How you can encourage a teenager who wants to drop out

How you can encourage a teenager who wants to drop out

Were there any times in your youth when you felt like dropping out of school? Personal issues clouded your judgment, perhaps? Or you felt that you had no-one to turn to? Or you feared leaving school because you had no idea what career to follow? We have no idea what lies around the corner later today, tomorrow, next week, next month or next year. It is unknown territory especially for our youth who are continually hearing that many of today’s jobs will disappear, yet no-one knows what the future job market will hold. The storm clouds of confusion are threatening and never seem to move along.  Over the years I have spent time with young people who have been struggling with issues like these for a variety of reasons. Some have wanted to give up completely and leave school, believing that they can find a job and that is all that is important. There will be a story behind these feelings, as there always is and, if you are in a mentoring role, you will probably be able to discern what is going on as you and your mentee establish a trusting and meaningful relationship. Be patient, as this might take some time. So often young people need encouragement to share what is on their mind knowing that they will not be judged. Often they need reassurance that their current state of confusion is experienced by an overwhelming number of teenagers at a variety of times during the adolescent journey. There are occasions when they might need a reality check before they make a decision, such as dropping out...
10 Daily Tips for you to encourage Teenagers to fulfill their potential

10 Daily Tips for you to encourage Teenagers to fulfill their potential

Did you have any superstitions or strange habits when you were an adolescent? I certainly did. When I was padding up to bat in a Cricket match, I always put my left pad on first. Why on earth did I do that? It seems so strange when I think about it now. You will see some of the top Tennis players, for example, have superstitions – how they walk off the court at the end of the game; how they move at the end of a point; how they lay out their seating area; mannerisms before they serve a ball …. Or, did you have something special you did to rid yourself of exam nerves, as Angie did? “You’ll think this is really silly,” Angie said to me when we were chatting about positive preparation for her final exams. “Nothing is silly if it helps you stay calm and rids you of stress,” I responded. “Well, before I write my exams, I listen to a whole lot of my favorite Disney film songs,” Angie informed me with a broad smile. “It just works for me and makes me feel calm and happy.” “And your brain is releasing some chemicals that will help you feel positive and calm, a ‘feel good’ effect,” I was able to offer as a word of encouragement. Australian psychologist, Andrew Fuller, comments in his excellent book – well worth reading, as it is loaded with helpful tips – Tricky Teens – How to create a great relationship with your teen … without going crazy!, about the power of music to access our emotions and suggests...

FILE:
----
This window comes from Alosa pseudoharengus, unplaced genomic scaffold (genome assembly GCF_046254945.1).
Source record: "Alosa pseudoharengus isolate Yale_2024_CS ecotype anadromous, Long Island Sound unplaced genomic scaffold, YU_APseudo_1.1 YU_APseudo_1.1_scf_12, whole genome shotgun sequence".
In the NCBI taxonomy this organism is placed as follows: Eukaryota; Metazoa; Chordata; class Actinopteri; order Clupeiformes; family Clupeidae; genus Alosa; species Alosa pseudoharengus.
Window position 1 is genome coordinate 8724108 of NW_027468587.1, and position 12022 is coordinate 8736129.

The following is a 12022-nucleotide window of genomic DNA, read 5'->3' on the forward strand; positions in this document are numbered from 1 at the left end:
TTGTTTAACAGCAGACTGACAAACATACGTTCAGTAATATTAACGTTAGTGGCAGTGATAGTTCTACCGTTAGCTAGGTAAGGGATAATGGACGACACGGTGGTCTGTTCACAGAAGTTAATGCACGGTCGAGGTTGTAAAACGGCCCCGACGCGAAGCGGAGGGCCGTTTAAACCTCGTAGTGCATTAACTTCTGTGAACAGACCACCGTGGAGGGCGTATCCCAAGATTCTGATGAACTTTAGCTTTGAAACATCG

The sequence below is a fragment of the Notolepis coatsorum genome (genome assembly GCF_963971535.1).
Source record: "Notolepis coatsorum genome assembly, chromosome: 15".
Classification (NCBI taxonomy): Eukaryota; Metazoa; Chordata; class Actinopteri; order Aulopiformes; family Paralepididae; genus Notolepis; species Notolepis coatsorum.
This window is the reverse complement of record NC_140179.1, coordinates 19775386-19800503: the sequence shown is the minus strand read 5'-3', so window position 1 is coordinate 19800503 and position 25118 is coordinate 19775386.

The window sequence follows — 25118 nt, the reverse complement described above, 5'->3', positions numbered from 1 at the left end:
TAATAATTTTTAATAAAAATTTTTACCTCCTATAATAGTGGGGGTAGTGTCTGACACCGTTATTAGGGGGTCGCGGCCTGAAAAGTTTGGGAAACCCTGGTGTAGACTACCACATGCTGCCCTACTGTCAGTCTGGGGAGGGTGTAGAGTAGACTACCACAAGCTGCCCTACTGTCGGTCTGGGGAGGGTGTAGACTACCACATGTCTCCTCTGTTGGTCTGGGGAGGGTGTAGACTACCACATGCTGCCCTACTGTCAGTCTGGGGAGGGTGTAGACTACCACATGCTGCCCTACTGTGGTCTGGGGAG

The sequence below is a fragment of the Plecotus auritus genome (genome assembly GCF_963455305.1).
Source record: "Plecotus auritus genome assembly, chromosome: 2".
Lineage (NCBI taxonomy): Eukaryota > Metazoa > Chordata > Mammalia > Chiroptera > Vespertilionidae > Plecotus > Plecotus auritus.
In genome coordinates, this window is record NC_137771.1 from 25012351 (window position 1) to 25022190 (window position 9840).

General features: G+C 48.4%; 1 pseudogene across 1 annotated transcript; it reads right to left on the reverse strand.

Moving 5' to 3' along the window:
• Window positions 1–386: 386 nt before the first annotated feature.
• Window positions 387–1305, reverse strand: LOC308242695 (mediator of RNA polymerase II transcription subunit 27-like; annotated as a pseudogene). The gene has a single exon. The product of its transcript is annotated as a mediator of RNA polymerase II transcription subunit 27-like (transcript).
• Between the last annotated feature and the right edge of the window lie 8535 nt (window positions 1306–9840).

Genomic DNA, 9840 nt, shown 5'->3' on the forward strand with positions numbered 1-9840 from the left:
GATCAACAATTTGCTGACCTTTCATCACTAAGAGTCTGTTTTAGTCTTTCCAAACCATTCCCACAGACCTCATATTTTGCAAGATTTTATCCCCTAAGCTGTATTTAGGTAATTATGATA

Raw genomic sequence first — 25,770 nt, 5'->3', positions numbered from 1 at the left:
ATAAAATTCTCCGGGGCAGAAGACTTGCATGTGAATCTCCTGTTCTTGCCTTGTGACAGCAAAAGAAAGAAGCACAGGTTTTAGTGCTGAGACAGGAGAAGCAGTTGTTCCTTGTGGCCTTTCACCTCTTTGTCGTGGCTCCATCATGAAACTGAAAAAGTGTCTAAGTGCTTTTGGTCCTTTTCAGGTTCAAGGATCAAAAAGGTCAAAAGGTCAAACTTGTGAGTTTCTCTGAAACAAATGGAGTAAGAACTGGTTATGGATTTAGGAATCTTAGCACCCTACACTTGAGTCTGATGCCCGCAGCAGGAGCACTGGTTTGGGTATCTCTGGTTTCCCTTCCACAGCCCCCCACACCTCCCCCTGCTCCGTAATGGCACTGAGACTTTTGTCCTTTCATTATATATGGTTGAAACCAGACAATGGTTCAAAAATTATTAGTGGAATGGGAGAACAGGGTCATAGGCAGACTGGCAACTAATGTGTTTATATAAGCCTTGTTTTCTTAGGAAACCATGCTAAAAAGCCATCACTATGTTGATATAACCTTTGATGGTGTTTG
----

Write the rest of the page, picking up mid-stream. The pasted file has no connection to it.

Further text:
5 Key qualities for you to be a Great Mentor of Teenagers

5 Key qualities for you to be a Great Mentor of Teenagers

Do you think young people, especially teenagers, need volunteer adult mentors to guide them through the challenging years of their adolescence? I was close to completing my daily morning walk a few hours ago and passed two groups of students on their way to school. The first group was about 13 years of age or so, a couple of boys trying to grab the attention of the girls, nothing unusual about that. The second group was a year or two older and this time two girls were trying to attract the attention of three or four boys. Listening to the banter going on between these young people, the impact that peer pressure was having on each of them, probably in different ways, underlined for me how important it is for young people to have non-judgmental trusted adult Cheerleaders in their lives. The value of connection What was clear from these two groups of students was that every one of them, without exception, valued a connection with peers, that sense of belonging. How that plays out during the day, weeks and months, I have no idea, though some relationships will probably be strengthened and others might become wobbly, even fall apart. Who do these young people turn to for encouragement, support and guidance, I wondered? The power of mentoring I was browsing the internet yesterday wondering if there are any organisations in New Zealand that run mentoring programs for School Principals and Senior Leaders in schools, as I thought that is something I could become involved in now that I am retired. I am still incredibly grateful for the former...